Area Forecast Discussion
Issued by NWS Paducah, KY

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FXUS63 KPAH 170813

Area Forecast Discussion
National Weather Service Paducah KY
313 AM CDT Sat Jun 17 2017

.SHORT TERM...(Today through Monday night)
Issued at 314 AM CDT Sat Jun 17 2017

This morning`s MCS is propagating southward through Missouri, but
is dissipating on its eastward end. Most of the available guidance
this morning kills off the precipitation right as it approaches
our northwest and west territories around 12Z. Will have some
small chance PoPs there for a few hours later this morning, but
even if some remnant rainfall reaches the area, it will not last
long. The entire area should be dry this afternoon.

The main concern for this forecast is the convective evolution
for tonight into Sunday. An upper-level trough will pivot
southward through the Upper Midwest this evening, and that will
increase the zonal flow over our region a bit, but not a
tremendous amount.

Thunderstorms are expected to develop near the cold front late
this afternoon generally from eastern Kansas northeast into
northern Illinois. Of course these storms are likely to form into
one or more complexes which will then attempt to push southeast
through our region. With the increased flow expected, they just
might make it, but the 00Z ARW and NMM WRF runs both really wipe
it out as it moves into our area.

The non-convection allowing models have no trouble pushing a band
of decent QPF southward into and through our area, but they do
not all agree on the timing. The 00Z GFS is the fast outlier,
bringing the system through 03Z to 09Z, while the ECMWF, GEM and
NAM wait until 06Z to bring it into our region. The slower models
also do not necessarily push it all the way through the region
until Sunday morning.

We will have increasing PoPs from the north through the evening,
but hold the likely PoPs for the overnight period for much of the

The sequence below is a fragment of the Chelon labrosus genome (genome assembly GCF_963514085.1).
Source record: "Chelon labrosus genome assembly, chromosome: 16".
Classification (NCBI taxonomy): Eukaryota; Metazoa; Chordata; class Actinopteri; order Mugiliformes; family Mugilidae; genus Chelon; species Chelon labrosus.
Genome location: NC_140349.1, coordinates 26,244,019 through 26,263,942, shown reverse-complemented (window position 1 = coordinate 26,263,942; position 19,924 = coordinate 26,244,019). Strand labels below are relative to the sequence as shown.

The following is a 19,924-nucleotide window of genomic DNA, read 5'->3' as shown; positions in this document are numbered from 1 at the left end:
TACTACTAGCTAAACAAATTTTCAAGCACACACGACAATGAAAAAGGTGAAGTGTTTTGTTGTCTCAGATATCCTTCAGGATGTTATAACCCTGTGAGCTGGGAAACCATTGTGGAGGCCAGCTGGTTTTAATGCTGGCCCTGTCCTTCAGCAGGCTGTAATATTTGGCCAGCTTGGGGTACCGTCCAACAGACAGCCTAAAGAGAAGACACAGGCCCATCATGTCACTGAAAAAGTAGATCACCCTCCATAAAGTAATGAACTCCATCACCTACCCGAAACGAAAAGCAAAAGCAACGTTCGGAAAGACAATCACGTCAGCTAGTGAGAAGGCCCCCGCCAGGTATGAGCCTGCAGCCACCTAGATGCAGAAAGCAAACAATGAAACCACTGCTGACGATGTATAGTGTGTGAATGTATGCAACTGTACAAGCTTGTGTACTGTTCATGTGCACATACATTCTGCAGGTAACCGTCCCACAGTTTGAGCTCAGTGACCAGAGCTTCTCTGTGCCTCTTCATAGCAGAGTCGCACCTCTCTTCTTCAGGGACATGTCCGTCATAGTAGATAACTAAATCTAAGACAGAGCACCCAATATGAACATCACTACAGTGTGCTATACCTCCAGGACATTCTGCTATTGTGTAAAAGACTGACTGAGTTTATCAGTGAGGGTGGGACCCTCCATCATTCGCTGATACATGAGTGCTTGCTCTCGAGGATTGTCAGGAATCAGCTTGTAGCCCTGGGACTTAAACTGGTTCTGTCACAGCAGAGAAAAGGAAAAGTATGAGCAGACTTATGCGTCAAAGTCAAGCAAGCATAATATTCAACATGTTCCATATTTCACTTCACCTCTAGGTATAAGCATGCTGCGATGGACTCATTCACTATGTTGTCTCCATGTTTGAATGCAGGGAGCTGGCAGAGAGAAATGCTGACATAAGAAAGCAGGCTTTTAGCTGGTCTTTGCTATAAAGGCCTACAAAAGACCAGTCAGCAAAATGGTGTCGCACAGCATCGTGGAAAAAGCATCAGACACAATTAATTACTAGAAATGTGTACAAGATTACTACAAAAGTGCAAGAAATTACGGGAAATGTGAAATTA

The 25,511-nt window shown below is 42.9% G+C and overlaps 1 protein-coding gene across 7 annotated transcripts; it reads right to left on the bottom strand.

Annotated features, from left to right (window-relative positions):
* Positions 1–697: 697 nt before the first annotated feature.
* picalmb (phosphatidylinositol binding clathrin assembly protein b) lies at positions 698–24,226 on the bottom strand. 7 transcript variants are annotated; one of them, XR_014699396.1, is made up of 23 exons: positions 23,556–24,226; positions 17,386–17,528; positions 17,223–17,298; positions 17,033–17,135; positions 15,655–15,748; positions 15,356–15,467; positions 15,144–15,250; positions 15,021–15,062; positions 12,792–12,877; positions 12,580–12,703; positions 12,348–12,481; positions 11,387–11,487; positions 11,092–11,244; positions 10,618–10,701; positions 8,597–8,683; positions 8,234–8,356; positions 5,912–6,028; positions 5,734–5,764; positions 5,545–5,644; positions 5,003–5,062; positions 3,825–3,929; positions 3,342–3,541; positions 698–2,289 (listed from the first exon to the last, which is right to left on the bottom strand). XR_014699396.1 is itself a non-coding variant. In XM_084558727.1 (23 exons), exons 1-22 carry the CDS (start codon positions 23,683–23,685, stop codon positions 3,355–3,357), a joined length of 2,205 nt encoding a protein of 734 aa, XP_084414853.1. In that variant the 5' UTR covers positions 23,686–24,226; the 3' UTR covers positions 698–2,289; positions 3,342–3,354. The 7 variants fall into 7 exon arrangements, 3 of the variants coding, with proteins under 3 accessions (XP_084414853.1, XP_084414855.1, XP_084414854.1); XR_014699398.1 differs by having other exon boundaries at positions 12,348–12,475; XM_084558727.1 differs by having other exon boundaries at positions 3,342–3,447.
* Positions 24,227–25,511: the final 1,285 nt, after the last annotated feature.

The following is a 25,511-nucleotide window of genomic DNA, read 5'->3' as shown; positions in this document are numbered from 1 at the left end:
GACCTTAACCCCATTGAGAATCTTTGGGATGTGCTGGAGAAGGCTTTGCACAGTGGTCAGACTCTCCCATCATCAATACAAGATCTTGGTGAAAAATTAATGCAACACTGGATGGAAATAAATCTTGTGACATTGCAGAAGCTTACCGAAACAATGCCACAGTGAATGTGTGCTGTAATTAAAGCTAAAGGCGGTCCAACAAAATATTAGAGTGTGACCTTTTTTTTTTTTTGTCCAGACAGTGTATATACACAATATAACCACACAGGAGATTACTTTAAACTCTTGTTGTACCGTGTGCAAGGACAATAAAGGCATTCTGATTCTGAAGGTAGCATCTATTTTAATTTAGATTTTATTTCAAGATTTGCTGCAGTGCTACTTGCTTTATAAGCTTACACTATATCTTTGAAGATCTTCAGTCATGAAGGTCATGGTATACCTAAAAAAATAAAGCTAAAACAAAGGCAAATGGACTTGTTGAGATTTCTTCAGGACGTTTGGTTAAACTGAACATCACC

region. Figure that the complex will be weakening as it attempts
to move through our region, but if it is well developed enough
there may still be some damaging wind threat initially, however,
would not expect that to persist for long. The best chance of
severe late tonight will be across northern portions of southeast
Missouri into the southern Illinois along the I-64 corridor. Of
more concern will be heavy rainfall potential and lightning.

Sunday`s weather will be highly dependent on what happens tonight.
The 00Z guidance seems to be a bit more bullish for convection
developing near the cold front in the afternoon roughly over the
southeast half of the region. However, if tonight`s MCS is still
raining out over the region into Sunday morning, redevelopment is
not a great bet. If storms can develop, a few may become strong
and produce strong to severe winds. The shear expected will not
support rotating storms, so any stronger storms will be short-
lived. Once again locally heavy rainfall and lightning are likely
to be the bigger concerns Sunday.

With the base of a developing larger-scale upper-level trough
swinging through the region Sunday night, the 00Z models keep
plenty of convection/QPF over west Kentucky through the night and
even into Monday morning in the far southeast. This has been a
fairly persistent signal, so will have likely to categorical PoPs.
Storm total QPF has trended upward a bit with 1" to 1.3" now
forecast from Fulton county eastward through Muhlenberg and Todd
counties tonight through Sunday night.

Temperatures today will climb up to near 90 in most places. Am